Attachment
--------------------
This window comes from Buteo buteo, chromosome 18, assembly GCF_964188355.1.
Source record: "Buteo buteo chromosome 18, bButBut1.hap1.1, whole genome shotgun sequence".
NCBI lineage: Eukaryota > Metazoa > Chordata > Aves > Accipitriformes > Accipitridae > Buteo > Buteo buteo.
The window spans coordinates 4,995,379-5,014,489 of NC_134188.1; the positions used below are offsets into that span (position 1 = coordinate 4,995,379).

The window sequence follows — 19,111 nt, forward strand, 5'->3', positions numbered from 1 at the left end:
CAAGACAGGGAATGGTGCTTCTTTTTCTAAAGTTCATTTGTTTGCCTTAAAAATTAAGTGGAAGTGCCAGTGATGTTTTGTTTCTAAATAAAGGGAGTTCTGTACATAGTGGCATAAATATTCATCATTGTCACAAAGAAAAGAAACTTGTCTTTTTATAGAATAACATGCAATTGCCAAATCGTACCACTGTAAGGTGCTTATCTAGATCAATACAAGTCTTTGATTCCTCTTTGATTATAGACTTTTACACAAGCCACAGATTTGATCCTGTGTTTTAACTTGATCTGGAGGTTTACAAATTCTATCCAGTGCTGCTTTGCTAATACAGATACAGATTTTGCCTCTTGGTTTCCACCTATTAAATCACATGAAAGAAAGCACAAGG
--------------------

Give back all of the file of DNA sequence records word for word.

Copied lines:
This window comes from Buteo buteo, chromosome 18, assembly GCF_964188355.1.
Source record: "Buteo buteo chromosome 18, bButBut1.hap1.1, whole genome shotgun sequence".
NCBI lineage: Eukaryota > Metazoa > Chordata > Aves > Accipitriformes > Accipitridae > Buteo > Buteo buteo.
The window spans coordinates 4,995,379-5,014,489 of NC_134188.1; the positions used below are offsets into that span (position 1 = coordinate 4,995,379).

The window sequence follows — 19,111 nt, forward strand, 5'->3', positions numbered from 1 at the left end:
CAAGACAGGGAATGGTGCTTCTTTTTCTAAAGTTCATTTGTTTGCCTTAAAAATTAAGTGGAAGTGCCAGTGATGTTTTGTTTCTAAATAAAGGGAGTTCTGTACATAGTGGCATAAATATTCATCATTGTCACAAAGAAAAGAAACTTGTCTTTTTATAGAATAACATGCAATTGCCAAATCGTACCACTGTAAGGTGCTTATCTAGATCAATACAAGTCTTTGATTCCTCTTTGATTATAGACTTTTACACAAGCCACAGATTTGATCCTGTGTTTTAACTTGATCTGGAGGTTTACAAATTCTATCCAGTGCTGCTTTGCTAATACAGATACAGATTTTGCCTCTTGGTTTCCACCTATTAAATCACATGAAAGAAAGCACAAGG